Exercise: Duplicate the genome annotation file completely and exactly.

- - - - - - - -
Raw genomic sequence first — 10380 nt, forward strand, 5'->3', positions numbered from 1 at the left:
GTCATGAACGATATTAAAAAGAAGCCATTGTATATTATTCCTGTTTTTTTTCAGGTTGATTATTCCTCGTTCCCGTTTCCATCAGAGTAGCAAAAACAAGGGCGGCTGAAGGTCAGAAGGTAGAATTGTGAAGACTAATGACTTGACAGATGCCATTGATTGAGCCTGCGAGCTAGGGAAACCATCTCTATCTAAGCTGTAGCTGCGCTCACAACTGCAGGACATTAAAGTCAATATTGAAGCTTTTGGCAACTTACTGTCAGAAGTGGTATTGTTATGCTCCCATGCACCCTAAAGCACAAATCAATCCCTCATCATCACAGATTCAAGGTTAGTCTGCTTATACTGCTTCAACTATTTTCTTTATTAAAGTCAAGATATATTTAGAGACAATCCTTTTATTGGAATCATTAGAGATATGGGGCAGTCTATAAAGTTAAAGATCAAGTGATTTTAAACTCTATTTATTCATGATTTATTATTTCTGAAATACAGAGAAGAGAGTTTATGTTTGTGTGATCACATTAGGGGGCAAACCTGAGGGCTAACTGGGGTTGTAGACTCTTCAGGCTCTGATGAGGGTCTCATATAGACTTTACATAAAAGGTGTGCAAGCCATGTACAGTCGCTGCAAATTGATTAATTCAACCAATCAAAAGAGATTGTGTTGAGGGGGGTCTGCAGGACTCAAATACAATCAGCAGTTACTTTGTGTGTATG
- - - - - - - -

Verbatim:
Raw genomic sequence first — 10380 nt, forward strand, 5'->3', positions numbered from 1 at the left:
GTCATGAACGATATTAAAAAGAAGCCATTGTATATTATTCCTGTTTTTTTTCAGGTTGATTATTCCTCGTTCCCGTTTCCATCAGAGTAGCAAAAACAAGGGCGGCTGAAGGTCAGAAGGTAGAATTGTGAAGACTAATGACTTGACAGATGCCATTGATTGAGCCTGCGAGCTAGGGAAACCATCTCTATCTAAGCTGTAGCTGCGCTCACAACTGCAGGACATTAAAGTCAATATTGAAGCTTTTGGCAACTTACTGTCAGAAGTGGTATTGTTATGCTCCCATGCACCCTAAAGCACAAATCAATCCCTCATCATCACAGATTCAAGGTTAGTCTGCTTATACTGCTTCAACTATTTTCTTTATTAAAGTCAAGATATATTTAGAGACAATCCTTTTATTGGAATCATTAGAGATATGGGGCAGTCTATAAAGTTAAAGATCAAGTGATTTTAAACTCTATTTATTCATGATTTATTATTTCTGAAATACAGAGAAGAGAGTTTATGTTTGTGTGATCACATTAGGGGGCAAACCTGAGGGCTAACTGGGGTTGTAGACTCTTCAGGCTCTGATGAGGGTCTCATATAGACTTTACATAAAAGGTGTGCAAGCCATGTACAGTCGCTGCAAATTGATTAATTCAACCAATCAAAAGAGATTGTGTTGAGGGGGGTCTGCAGGACTCAAATACAATCAGCAGTTACTTTGTGTGTATG